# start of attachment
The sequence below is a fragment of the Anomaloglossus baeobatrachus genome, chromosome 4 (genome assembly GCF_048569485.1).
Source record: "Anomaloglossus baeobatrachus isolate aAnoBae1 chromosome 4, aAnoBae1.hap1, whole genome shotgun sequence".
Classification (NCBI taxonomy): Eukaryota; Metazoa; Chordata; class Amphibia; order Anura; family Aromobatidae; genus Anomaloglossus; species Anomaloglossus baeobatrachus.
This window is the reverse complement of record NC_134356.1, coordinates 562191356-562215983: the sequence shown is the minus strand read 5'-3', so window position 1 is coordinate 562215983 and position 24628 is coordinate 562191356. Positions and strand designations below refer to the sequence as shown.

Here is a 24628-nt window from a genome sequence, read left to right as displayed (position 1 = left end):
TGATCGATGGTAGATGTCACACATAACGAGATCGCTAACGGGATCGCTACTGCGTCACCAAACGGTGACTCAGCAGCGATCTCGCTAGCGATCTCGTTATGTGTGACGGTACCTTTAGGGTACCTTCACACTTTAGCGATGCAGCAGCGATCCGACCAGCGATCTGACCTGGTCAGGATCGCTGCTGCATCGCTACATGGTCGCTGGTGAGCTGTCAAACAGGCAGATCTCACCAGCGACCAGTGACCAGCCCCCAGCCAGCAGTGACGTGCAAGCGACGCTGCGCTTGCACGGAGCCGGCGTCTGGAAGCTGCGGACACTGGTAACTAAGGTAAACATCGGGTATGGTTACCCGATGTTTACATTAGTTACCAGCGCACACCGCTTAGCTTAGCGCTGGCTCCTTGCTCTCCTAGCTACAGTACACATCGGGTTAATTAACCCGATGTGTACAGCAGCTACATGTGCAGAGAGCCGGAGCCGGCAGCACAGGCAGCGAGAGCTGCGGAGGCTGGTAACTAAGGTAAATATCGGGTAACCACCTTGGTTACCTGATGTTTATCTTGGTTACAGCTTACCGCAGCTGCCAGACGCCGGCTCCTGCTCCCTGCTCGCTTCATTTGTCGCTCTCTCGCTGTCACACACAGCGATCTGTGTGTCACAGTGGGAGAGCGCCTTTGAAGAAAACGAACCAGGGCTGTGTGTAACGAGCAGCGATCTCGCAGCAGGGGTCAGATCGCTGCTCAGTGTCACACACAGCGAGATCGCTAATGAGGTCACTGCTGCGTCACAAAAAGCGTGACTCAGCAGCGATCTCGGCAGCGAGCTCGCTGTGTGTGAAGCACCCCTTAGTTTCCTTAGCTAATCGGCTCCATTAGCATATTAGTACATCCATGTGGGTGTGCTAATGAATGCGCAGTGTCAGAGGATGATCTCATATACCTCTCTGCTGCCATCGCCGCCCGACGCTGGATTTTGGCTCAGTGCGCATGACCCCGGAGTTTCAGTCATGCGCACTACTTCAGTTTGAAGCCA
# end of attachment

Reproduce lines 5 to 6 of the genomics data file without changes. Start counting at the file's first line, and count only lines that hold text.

Here is a 24628-nt window from a genome sequence, read left to right as displayed (position 1 = left end):
TGATCGATGGTAGATGTCACACATAACGAGATCGCTAACGGGATCGCTACTGCGTCACCAAACGGTGACTCAGCAGCGATCTCGCTAGCGATCTCGTTATGTGTGACGGTACCTTTAGGGTACCTTCACACTTTAGCGATGCAGCAGCGATCCGACCAGCGATCTGACCTGGTCAGGATCGCTGCTGCATCGCTACATGGTCGCTGGTGAGCTGTCAAACAGGCAGATCTCACCAGCGACCAGTGACCAGCCCCCAGCCAGCAGTGACGTGCAAGCGACGCTGCGCTTGCACGGAGCCGGCGTCTGGAAGCTGCGGACACTGGTAACTAAGGTAAACATCGGGTATGGTTACCCGATGTTTACATTAGTTACCAGCGCACACCGCTTAGCTTAGCGCTGGCTCCTTGCTCTCCTAGCTACAGTACACATCGGGTTAATTAACCCGATGTGTACAGCAGCTACATGTGCAGAGAGCCGGAGCCGGCAGCACAGGCAGCGAGAGCTGCGGAGGCTGGTAACTAAGGTAAATATCGGGTAACCACCTTGGTTACCTGATGTTTATCTTGGTTACAGCTTACCGCAGCTGCCAGACGCCGGCTCCTGCTCCCTGCTCGCTTCATTTGTCGCTCTCTCGCTGTCACACACAGCGATCTGTGTGTCACAGTGGGAGAGCGCCTTTGAAGAAAACGAACCAGGGCTGTGTGTAACGAGCAGCGATCTCGCAGCAGGGGTCAGATCGCTGCTCAGTGTCACACACAGCGAGATCGCTAATGAGGTCACTGCTGCGTCACAAAAAGCGTGACTCAGCAGCGATCTCGGCAGCGAGCTCGCTGTGTGTGAAGCACCCCTTAGTTTCCTTAGCTAATCGGCTCCATTAGCATATTAGTACATCCATGTGGGTGTGCTAATGAATGCGCAGTGTCAGAGGATGATCTCATATACCTCTCTGCTGCCATCGCCGCCCGACGCTGGATTTTGGCTCAGTGCGCATGACCCCGGAGTTTCAGTCATGCGCACTACTTCAGTTTGAAGCCA